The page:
With so many battles large and small fought within the borders of Tennessee, guidebook authors will never lack for material. Randy Bishop's Tennessee's Civil War Battlefields: A Guide to Their History and Preservation [(Pelican Publishing, 2010). Softcover, maps, photos, notes, bibliography, index. 456 Pp. $25] is more comprehensive than most, devoting nearly as much attention to the comparatively obscure as it does to the great clashes. Chapters cover Ft. Henry, Ft. Donelson, Shiloh, Island No. 10, Britton's Lane, Davis Bridge, Hartsville, Salem Cemetery, Parker's Crossroads, Murfreesboro, Thompson's Station, Knoxville, Chattanooga, Ft. Pillow, Johnsonville, Spring Hill, Franklin, Nashville, and more. As one might guess from the book cover and the battle selection, General Forrest's exploits figure large in the author's interpretation of the war in Tennessee.
Each chapter provides a general outline of the events of each battle, combining narrative with excerpts from Union and Confederate participant accounts. Preservation efforts at each site are also discussed, specifically crediting important individuals and organizations.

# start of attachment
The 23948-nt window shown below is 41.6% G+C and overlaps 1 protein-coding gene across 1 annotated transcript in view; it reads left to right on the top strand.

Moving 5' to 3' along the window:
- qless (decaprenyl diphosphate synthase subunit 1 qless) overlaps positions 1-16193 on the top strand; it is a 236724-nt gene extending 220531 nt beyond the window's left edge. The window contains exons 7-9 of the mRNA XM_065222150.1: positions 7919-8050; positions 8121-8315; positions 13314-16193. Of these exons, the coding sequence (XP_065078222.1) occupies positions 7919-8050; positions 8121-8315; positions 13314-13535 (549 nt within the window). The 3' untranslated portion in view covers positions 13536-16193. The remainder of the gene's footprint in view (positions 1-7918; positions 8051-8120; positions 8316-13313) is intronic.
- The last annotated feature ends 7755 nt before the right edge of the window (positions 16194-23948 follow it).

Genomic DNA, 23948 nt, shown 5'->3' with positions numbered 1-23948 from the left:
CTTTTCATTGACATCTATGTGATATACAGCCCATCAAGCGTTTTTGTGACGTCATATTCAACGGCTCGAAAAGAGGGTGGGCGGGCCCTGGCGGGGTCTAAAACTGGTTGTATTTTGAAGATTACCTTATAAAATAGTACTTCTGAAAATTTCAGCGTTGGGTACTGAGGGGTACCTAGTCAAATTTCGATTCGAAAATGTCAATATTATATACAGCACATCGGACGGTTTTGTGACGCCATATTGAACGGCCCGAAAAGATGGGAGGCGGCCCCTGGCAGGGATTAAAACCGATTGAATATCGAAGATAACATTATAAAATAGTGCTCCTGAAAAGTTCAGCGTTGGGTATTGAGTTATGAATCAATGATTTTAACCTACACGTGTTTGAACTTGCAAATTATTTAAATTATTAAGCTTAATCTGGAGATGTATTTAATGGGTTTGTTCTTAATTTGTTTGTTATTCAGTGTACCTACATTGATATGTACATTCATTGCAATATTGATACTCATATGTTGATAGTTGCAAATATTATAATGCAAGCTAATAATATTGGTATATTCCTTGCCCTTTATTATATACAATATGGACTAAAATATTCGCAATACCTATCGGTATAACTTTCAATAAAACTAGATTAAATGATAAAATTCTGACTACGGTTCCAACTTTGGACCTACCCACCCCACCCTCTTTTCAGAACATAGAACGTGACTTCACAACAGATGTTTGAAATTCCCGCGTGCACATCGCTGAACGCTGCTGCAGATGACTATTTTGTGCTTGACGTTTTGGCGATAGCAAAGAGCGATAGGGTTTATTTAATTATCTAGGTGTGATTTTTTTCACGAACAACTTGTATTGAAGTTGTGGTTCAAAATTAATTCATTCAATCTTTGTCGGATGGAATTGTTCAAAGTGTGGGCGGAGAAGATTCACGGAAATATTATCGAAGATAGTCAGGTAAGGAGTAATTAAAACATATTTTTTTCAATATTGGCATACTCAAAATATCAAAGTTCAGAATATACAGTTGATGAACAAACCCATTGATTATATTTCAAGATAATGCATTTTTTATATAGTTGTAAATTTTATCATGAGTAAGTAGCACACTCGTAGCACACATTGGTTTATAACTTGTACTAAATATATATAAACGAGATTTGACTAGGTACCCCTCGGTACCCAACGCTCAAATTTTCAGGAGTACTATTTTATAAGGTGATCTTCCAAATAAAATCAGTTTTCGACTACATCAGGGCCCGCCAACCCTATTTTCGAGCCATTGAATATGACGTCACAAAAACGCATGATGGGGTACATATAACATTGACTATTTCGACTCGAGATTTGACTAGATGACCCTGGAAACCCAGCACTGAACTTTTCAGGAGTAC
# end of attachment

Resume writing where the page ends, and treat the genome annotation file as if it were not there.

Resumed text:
As a general rule, readers will not find Bishop's book wanting in the provision of visual aids. While the reproductions can be a bit faded in places, the cartography is far better and more detailed than what one normally finds in broad themed Civil War guidebooks. All are creations of Blue & Gray's David E. Roth, and are adapted from the feature articles and tour guides from his fine magazine. In addition to the maps, a multitude of period photographs of persons and places, as well as images of modern landscapes, are included.
Tennessee's Civil War Battlefields provides a solid popular guide to the history and preservation of sites located across the Volunteer State. In addition to its coverage of the larger and better known battles, it also draws reader attention toward many smaller but just as important plots of hallowed ground under threat from modern development.